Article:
CFPB Bank Complaints Normalized; Such Analysis Eludes Debt Collectors

Some believe that under the Trump Administration, the Consumer Complaint Database maintained by the CFPB will be discontinued, or at least will no longer be published. In anticipation, LendEDU, a marketplace for personal and student loans, refinancing and consolidation, has produced an analysis of bank complaints from 2017 (data was pulled on December 13, 2017).

The analysis includes lists of:

  1. Banks with the most CFPB complaints per billions of dollars in deposits (all product/complaint types)
  2. Banks with the most banking-related CFPB complaints per billions of dollars in deposits
  3. Banks with no CFPB complaints

According to the LendEDU report, they analyzed 223,992 complaints for items 1 and 3, and 18,230 for item 2. All complaints in the study were received by the CFPB between January 1 and December 10, 2017. Deposit data was pulled from Marketwatch, and cross referenced with Yahoo’s Financial Data. 62 financial institutions were included in the analysis.

Item 1 (Banks with most CFPB complaints per billions in deposits) contains 49 entities; Item 2 (Banks with most banking-related complaints per billions in deposits) contains 48 entities. Here are the top 5 from each list. The full lists can be viewed here, on

Banks With the Most CFPB Complaints Per Billions of Dollars in Deposits

Banks With the Most Banking-Related CFPB Complaints Per Billions of Dollars in Deposits


insideARM Perspective

From the perspective of the ARM industry, what’s really interesting here is that markets containing an abundance of large public companies have the ability to normalize complaint data. Debt collectors have complained for years about the unfairness of the way complaint data is made public, and in fact the way it is used by regulators to prioritize enforcement investigations. It is not hard to imagine why those with the highest volume might have the most (absolute number of) complaints.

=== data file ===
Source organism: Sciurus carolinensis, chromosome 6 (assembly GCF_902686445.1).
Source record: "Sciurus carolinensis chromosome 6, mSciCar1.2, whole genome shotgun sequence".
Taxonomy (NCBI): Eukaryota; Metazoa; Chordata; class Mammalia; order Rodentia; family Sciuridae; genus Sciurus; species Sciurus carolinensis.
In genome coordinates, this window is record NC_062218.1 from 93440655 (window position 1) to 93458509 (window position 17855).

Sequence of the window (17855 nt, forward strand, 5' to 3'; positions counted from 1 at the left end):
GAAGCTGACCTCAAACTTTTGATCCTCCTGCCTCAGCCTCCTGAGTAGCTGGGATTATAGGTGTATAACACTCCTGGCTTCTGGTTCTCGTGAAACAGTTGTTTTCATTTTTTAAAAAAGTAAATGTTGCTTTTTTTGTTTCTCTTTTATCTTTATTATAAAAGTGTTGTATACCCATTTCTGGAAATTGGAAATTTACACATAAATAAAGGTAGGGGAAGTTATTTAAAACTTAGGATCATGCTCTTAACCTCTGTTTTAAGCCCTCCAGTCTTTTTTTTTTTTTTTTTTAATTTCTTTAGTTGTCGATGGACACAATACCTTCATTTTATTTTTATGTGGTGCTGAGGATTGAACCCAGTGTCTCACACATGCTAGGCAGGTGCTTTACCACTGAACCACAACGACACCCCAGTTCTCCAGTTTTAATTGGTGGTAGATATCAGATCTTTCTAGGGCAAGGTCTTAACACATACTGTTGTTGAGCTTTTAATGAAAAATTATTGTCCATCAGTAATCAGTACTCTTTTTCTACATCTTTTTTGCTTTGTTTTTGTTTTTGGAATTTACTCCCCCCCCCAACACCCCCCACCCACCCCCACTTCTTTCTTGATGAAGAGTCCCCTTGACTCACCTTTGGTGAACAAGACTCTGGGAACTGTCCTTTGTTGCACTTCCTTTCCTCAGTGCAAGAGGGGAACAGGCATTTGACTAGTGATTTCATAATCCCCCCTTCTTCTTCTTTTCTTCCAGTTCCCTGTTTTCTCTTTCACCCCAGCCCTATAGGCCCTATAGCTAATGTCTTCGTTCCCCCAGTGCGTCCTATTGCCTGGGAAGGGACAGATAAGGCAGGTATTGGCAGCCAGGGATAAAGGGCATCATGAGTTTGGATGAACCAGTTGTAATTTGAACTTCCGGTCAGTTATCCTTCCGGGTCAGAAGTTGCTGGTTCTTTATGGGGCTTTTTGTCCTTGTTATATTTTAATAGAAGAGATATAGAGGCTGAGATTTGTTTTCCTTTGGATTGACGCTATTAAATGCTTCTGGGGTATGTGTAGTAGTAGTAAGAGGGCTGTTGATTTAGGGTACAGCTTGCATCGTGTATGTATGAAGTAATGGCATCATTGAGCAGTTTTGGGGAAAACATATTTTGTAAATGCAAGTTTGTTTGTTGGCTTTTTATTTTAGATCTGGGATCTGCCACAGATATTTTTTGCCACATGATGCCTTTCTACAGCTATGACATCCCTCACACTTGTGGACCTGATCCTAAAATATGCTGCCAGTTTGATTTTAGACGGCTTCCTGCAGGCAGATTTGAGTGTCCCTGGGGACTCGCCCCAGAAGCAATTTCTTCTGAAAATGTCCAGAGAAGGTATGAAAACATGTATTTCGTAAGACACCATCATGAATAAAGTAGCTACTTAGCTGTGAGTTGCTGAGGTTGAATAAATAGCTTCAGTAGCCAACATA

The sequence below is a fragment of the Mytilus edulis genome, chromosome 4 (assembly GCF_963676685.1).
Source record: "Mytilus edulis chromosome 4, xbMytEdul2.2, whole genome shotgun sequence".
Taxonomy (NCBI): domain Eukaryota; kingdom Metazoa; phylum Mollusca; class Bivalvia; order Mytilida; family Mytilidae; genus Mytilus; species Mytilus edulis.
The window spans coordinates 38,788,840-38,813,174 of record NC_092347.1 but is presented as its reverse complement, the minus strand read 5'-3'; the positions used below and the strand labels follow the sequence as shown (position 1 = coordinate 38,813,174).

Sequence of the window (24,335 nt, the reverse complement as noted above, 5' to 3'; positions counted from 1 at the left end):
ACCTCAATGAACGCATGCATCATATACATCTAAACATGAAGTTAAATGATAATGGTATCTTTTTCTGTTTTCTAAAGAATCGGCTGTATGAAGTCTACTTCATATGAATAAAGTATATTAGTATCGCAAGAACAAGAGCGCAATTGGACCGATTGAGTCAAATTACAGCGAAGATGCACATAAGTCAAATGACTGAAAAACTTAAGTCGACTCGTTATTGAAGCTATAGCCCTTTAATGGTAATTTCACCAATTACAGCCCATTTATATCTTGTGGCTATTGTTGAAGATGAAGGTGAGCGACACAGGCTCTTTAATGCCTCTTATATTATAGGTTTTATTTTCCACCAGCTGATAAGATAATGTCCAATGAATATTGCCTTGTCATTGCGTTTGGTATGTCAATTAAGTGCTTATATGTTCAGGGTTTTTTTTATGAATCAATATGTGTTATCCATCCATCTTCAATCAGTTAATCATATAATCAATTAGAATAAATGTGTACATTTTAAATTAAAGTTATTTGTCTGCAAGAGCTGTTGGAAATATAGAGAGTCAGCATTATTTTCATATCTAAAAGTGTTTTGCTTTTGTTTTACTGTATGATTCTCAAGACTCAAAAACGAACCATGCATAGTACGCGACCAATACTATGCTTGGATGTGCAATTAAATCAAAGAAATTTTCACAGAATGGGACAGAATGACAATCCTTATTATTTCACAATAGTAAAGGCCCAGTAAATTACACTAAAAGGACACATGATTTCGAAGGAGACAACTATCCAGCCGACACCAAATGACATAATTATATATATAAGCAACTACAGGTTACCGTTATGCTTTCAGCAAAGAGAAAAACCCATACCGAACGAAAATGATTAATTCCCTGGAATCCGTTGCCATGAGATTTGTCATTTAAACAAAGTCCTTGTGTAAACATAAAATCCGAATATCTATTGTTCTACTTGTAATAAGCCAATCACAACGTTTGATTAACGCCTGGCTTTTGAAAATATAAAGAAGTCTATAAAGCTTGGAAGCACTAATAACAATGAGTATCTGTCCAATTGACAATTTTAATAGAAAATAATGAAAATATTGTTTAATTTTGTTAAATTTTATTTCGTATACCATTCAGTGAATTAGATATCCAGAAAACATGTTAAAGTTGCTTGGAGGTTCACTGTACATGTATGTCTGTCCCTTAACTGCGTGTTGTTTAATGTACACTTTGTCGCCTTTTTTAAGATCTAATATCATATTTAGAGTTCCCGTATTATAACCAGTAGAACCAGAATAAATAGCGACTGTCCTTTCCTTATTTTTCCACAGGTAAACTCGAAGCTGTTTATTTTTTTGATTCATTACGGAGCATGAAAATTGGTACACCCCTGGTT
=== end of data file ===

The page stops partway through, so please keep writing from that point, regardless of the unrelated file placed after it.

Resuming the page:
In the spirit of adding context, although these charts represent banks with the most CFPB complaints, the numbers we’re talking about represent an incredibly low complaint rate. It’s unclear how many accounts are represented by $1 billion — no doubt this varies by bank based on their average balance; this would require further normalization. But for the sake of argument, let’s use an average account balance of $5,000. This means that there would be 200,000 accounts per billion dollars. Six complaints per billion dollars would then translate to a complaint rate of .003%. Pretty low by any standards.

Because the debt collection industry is comprised nearly 100% of small (extremely small, when compared with banks), privately-held companies, there is no readily available data for normalization; say, number or face value of accounts serviced, or revenue collected. This has put many companies at a disadvantage, especially because creditors (potential clients) have used the database as one way to vet current or potential service providers.